April is Distracted Driving Awareness Month

April is Distracted Driving Awareness Month

April is Distracted Driving Awareness MonthMany people believe that drunk driving is the most dangerous thing a person can do behind the wheel, but distracted driving is just as serious, and just as risky. Thousands of people have been killed by distracted drivers and hundreds more have been injured each year in the United States.

The End Distracted Driving website (EndDD) shares several startling facts about distracted driving for Distracted Driving Awareness Month:

  • Driving and talking on the phone affects you cognitively as if you were driving with a blood alcohol level of 0.08%, which is legally intoxicated.
  • Texting and driving increases your risk of having—or nearly having—a car accident by 23 times.
  • Reading or sending a text while you’re behind the wheel is equivalent to driving the length of a football field, 55 miles per hour, blindfolded.

In a nutshell, any activity behind the wheel that takes your mind or attention away from the task of driving is considered distracted driving. This includes even mundane or basic tasks that most people don’t even think twice about doing. Talking on the phone, sending a quick text, drinking coffee or having a snack, adjusting the GPS or map app, choosing a song on a music device, fixing makeup, chatting with passengers, even daydreaming or “zoning out” are all examples of distracted driving.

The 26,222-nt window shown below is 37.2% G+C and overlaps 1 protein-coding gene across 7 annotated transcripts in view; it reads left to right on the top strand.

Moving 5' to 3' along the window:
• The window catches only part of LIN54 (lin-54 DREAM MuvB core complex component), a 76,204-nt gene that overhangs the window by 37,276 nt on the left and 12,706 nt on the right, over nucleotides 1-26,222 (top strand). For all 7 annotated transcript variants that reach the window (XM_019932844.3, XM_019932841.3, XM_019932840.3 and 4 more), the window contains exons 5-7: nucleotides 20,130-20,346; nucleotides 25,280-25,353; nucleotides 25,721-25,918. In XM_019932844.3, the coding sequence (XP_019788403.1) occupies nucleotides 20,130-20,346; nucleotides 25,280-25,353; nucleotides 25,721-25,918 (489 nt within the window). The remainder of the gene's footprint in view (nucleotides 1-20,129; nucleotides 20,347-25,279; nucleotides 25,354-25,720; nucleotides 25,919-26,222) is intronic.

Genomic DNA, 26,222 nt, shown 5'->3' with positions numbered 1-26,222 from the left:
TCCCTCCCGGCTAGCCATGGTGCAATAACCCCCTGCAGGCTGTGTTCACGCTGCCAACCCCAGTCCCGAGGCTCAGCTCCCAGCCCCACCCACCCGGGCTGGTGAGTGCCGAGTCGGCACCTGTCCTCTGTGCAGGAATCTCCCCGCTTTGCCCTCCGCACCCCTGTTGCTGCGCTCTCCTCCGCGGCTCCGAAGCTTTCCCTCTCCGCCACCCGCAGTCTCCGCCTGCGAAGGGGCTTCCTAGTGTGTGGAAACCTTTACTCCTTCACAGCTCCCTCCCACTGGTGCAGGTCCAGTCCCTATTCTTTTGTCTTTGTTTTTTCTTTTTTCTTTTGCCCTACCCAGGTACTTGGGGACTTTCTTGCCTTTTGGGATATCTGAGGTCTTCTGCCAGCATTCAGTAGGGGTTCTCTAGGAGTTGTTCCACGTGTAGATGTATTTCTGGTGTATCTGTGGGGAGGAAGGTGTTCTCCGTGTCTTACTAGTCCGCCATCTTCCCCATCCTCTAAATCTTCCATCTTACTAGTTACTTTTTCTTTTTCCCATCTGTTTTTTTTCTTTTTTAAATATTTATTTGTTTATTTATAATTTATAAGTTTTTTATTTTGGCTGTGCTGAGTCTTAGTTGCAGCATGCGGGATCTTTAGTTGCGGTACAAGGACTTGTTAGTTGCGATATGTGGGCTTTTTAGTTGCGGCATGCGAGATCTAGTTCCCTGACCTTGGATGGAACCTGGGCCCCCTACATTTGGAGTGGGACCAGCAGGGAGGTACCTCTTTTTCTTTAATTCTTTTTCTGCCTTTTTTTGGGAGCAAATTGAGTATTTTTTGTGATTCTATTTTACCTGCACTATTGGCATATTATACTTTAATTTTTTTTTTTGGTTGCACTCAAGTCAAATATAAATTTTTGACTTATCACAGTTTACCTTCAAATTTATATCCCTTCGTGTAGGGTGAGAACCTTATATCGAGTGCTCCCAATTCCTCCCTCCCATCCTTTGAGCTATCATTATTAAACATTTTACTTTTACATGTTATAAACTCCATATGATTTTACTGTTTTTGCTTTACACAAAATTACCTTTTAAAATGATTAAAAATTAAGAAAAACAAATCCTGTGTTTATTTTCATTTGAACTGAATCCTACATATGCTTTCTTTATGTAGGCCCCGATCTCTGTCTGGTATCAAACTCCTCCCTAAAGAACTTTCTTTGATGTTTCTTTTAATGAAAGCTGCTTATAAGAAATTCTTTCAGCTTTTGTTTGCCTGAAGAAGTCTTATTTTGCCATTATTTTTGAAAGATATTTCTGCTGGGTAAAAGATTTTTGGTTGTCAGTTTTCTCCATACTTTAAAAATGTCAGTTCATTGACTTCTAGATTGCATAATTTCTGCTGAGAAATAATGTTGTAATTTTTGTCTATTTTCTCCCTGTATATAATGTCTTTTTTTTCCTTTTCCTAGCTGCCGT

The National Highway Traffic Safety Administration (NHTSA) reports that in 2017, 3,166 people were killed in distracted driving accidents. Out of all fatal crashes in 2017, 8.5% were a result of distracted driving.

Avoiding driving while distracted

One of the best ways to avoid car accidents (although sometimes there’s just no avoiding reckless drivers) is to keep your full attention on the road and drive defensively. Remember not to fall into these traps of distracted driving, and keep an eye out for other drivers who may be distracted behind the wheel:

  • Put your cell phone on “Do not disturb.” Most carriers provide an option that will halt calls and texts while the car is in motion.
  • Program your GPS or map app before you leave. Even if you think you won’t need it, do it anyway. Unanticipated road work or traffic blocks might re-route you and you could need directions.
  • Set up your music playlist while you’re at it. Your eyes aren’t on the road if they’re scrolling through a playlist. Taking your eyes off the road to search for a radio station is dangerous.
  • If you need to make a call or send a text, pull over somewhere safe first. Also, try to avoid calling or texting someone you know is driving. Some phones have features with an auto-response that alerts people you’re driving and you’ll get back to them once you’ve arrived at your destination.
  • Refrain from eating and drinking while driving. This takes your hands off the wheel and your mind off driving.
  • Groom yourself before you leave the house. Applying makeup, brushing your hair, and shaving while you drive is unsafe.

If you’re injured in an accident with a distracted or reckless driver, the Georgia car accident attorneys at Harris Lowry Manton, LLP can help with your case. To arrange a no-obligation consultation, call us at 404-998-8847 at our Atlanta office, or in Savannah at 912-417-3774, or fill out our contact form.


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